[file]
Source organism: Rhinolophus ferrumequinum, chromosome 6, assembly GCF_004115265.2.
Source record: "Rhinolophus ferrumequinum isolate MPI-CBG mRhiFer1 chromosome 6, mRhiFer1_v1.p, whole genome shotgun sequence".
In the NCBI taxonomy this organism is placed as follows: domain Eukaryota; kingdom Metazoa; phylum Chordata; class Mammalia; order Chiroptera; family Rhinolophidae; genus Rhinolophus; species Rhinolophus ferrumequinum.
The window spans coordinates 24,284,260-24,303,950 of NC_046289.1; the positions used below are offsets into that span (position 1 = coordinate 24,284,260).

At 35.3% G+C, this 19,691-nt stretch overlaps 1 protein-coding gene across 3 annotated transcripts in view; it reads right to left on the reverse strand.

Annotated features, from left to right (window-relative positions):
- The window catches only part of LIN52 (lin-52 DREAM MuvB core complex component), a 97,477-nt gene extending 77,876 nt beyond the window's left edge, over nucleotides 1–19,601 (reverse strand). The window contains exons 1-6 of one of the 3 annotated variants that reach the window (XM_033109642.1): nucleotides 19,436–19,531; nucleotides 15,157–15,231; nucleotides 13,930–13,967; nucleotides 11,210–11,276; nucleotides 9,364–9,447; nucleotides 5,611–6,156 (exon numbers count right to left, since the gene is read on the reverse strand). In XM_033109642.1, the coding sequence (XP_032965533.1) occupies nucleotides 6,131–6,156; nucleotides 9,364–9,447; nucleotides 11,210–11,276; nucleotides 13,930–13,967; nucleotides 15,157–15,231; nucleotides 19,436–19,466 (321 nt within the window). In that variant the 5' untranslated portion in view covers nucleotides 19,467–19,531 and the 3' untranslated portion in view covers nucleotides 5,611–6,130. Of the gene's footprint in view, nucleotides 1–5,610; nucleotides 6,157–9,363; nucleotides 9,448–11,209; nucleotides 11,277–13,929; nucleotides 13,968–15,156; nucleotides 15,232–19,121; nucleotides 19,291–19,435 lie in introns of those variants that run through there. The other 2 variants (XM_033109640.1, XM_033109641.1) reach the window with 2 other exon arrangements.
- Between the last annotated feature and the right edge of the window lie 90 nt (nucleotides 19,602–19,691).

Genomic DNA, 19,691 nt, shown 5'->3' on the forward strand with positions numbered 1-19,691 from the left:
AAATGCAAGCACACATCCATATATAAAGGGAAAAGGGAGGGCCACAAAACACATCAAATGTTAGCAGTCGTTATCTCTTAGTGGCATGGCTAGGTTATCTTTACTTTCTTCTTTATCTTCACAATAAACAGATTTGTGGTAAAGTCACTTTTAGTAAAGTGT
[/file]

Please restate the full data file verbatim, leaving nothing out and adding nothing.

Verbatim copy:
Source organism: Rhinolophus ferrumequinum, chromosome 6, assembly GCF_004115265.2.
Source record: "Rhinolophus ferrumequinum isolate MPI-CBG mRhiFer1 chromosome 6, mRhiFer1_v1.p, whole genome shotgun sequence".
In the NCBI taxonomy this organism is placed as follows: domain Eukaryota; kingdom Metazoa; phylum Chordata; class Mammalia; order Chiroptera; family Rhinolophidae; genus Rhinolophus; species Rhinolophus ferrumequinum.
The window spans coordinates 24,284,260-24,303,950 of NC_046289.1; the positions used below are offsets into that span (position 1 = coordinate 24,284,260).

At 35.3% G+C, this 19,691-nt stretch overlaps 1 protein-coding gene across 3 annotated transcripts in view; it reads right to left on the reverse strand.

Annotated features, from left to right (window-relative positions):
- The window catches only part of LIN52 (lin-52 DREAM MuvB core complex component), a 97,477-nt gene extending 77,876 nt beyond the window's left edge, over nucleotides 1–19,601 (reverse strand). The window contains exons 1-6 of one of the 3 annotated variants that reach the window (XM_033109642.1): nucleotides 19,436–19,531; nucleotides 15,157–15,231; nucleotides 13,930–13,967; nucleotides 11,210–11,276; nucleotides 9,364–9,447; nucleotides 5,611–6,156 (exon numbers count right to left, since the gene is read on the reverse strand). In XM_033109642.1, the coding sequence (XP_032965533.1) occupies nucleotides 6,131–6,156; nucleotides 9,364–9,447; nucleotides 11,210–11,276; nucleotides 13,930–13,967; nucleotides 15,157–15,231; nucleotides 19,436–19,466 (321 nt within the window). In that variant the 5' untranslated portion in view covers nucleotides 19,467–19,531 and the 3' untranslated portion in view covers nucleotides 5,611–6,130. Of the gene's footprint in view, nucleotides 1–5,610; nucleotides 6,157–9,363; nucleotides 9,448–11,209; nucleotides 11,277–13,929; nucleotides 13,968–15,156; nucleotides 15,232–19,121; nucleotides 19,291–19,435 lie in introns of those variants that run through there. The other 2 variants (XM_033109640.1, XM_033109641.1) reach the window with 2 other exon arrangements.
- Between the last annotated feature and the right edge of the window lie 90 nt (nucleotides 19,602–19,691).

Genomic DNA, 19,691 nt, shown 5'->3' on the forward strand with positions numbered 1-19,691 from the left:
AAATGCAAGCACACATCCATATATAAAGGGAAAAGGGAGGGCCACAAAACACATCAAATGTTAGCAGTCGTTATCTCTTAGTGGCATGGCTAGGTTATCTTTACTTTCTTCTTTATCTTCACAATAAACAGATTTGTGGTAAAGTCACTTTTAGTAAAGTGT